And Now a Few Words from Nigel.

Hi! I am Nigel, the Ram lamb. My ancestors are famous rams named “Progressor” and “El Nino.” The humans I live with are crazy. They have 5 coyotes for pets, but they don’t look or act much like coyotes. One is black and white and not much bigger than the rabbits. They are scared of us sheep. So we like to mess with their minds. We are not afraid of them. Bucket Lady is always talking about Thefair. I am not sure what Thefair is, but it means that she walks me around in circles and gives me treats. It also means I have to eat special food and can’t just run wild and eat whatever I want. Worst of all, Bucket Lady shaved my man-bits. So I hate Thefair, whatever it is. Here I am chilling out with my […]

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Sheep Breeding Fun Facts

Breeding season is almost upon us. I have been reading selections from McDonald’s Veterinary Endocrinology to get ready. The ram has pheromones in his wool that stimulate the ewes to ovulate. Oddly enough, presenting ewes with pheromones from the hair of the billy goat will also cause ewes to ovulate. Goats and sheep are thought to have descended from a common ancestor with 60 chromosomes. Goats have 54 while sheep have 60. It is possible for goats and sheep to mate and even fertilize and egg, but the fetus is rarely viable except when produced in a lab. In breeds such as the Southdown, which developed in colder climates, the shorter days of late summer and Fall tell the ewe’s body when it is safe to get pregnant. Ewes will begin to come into season 60-120 days after June 21, […]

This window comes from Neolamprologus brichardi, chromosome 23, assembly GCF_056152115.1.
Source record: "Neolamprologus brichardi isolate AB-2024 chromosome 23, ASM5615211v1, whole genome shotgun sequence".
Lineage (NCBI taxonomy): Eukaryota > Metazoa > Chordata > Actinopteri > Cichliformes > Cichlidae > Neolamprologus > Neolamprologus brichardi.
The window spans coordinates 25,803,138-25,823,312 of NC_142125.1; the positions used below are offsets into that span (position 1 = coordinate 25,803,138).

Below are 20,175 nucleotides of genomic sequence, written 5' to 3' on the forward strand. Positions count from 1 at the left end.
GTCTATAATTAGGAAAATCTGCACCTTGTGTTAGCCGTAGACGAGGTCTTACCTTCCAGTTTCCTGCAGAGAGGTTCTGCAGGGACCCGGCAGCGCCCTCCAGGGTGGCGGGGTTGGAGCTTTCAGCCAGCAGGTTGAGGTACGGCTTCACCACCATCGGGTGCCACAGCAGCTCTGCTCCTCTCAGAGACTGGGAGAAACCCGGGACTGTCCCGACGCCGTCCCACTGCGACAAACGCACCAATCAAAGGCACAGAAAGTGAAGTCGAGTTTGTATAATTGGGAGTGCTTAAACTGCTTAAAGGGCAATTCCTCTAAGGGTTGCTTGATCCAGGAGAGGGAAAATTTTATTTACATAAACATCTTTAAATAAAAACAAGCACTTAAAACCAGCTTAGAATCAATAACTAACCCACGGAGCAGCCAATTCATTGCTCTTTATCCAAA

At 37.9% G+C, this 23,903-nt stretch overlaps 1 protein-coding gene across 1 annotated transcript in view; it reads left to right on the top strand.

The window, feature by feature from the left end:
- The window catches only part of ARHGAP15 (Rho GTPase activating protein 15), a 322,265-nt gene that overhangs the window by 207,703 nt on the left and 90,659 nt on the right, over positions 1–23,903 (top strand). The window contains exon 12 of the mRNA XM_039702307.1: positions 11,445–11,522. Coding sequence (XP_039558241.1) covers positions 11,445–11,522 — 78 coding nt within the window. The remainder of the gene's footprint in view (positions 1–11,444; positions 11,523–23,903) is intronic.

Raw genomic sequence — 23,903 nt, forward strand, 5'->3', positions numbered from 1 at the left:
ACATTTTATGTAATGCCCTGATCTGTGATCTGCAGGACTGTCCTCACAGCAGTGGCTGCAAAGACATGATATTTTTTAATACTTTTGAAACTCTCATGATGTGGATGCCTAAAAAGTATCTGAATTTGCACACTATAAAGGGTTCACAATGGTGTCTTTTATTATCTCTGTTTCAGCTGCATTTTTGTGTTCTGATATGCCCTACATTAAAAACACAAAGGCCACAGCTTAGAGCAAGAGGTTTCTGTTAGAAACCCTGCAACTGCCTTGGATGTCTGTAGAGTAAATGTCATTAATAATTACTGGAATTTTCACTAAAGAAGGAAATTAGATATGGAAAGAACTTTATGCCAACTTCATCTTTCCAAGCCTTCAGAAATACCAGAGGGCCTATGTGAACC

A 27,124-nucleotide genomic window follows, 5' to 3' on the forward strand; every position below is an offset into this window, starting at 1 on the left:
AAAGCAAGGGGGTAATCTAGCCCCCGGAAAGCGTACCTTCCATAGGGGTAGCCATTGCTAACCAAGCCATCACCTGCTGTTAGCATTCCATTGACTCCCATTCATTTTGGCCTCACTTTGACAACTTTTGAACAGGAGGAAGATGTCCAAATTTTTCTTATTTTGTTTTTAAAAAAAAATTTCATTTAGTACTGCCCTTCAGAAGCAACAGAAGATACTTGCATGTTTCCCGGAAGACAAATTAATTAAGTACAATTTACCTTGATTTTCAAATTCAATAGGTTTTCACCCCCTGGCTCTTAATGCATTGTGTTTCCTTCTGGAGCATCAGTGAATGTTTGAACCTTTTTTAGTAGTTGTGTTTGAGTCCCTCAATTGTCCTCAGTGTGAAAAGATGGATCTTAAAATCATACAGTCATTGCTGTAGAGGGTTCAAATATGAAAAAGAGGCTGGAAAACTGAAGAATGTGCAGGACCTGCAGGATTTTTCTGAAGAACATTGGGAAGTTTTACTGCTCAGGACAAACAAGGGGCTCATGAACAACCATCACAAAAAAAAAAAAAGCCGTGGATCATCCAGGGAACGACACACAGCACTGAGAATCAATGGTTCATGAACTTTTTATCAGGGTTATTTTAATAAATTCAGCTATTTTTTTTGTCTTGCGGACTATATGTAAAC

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Sheep Behavior Fun Facts

One of my favorite things about sheep is watching them interact with each other and their environment. I also wanted to know more about reducing their stress level, because I believe a happy animal is a healthier animal. So I found a fascinating paper by Warren Gill, Professor, Animal Science department of the University of Tennessee. This paper gave me more insight into their behavior than any of the books I have read. Here are some of the most interesting facts I gleaned from the paper: Sheep and goats were probably the second animal to be domesticated by humans, after the dog. It is estimated that they were domesticated 15,000 years ago. Sheep graze an average of 5-10 hours per day, depending on weather and quality of the forage. The devote more time to eating than to any other behavioral […]

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Southdown Fun Facts

In 1955, US President Dwight D. Eisenhower kept at least one Southdown ewe on his Gettysburg, PA farm. The president of the American Southdown Breeders’ Association bred a ewe for the President “free of charge….hoping of course that you will have some Southdown lambs for the grandchildren.” On June 28, 1811, Sir John Throckmorton won a thousand-guinea bet by sitting down to dine in a damson-colored suit made from Southdown wool which had been shorn at sunrise that very morning. Damson refers to the Damson plum, which was used for dyeing (deep purple-blue-plum color). The two sheep were shorn at 5 AM, and the tailors completed the coat at 6:20 PM. The cloth was described as “a hunting kersey of the admired Wellington color.” Five thousand villagers turned out to see Sir John don the coat! Here is a link […]

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Dream Vacation: Fly to England, look at Southdowns…

I was fortunate enough to find a book on eBay that is out of print called “The Southdown Sheep” by Valerie Porter. It was published in 1991 by the Weald and Downland Open Air Museum in the South Downs of England. I e-mailed the bookstore hoping that there might be more copies available; sadly, there are none but the bookstore manager was kind enough to send me photos of the Southdown flock they keep at the museum. The museum is more than a collection of historic buildings, it is what we call in America a “living history museum,” and they have a collection of heritage farm animals. Check out the cool wood fencing they use to keep the sheep in — wish I could have that instead of the ugly metal no-climb fencing! Here are the pictures of the sheep, […]

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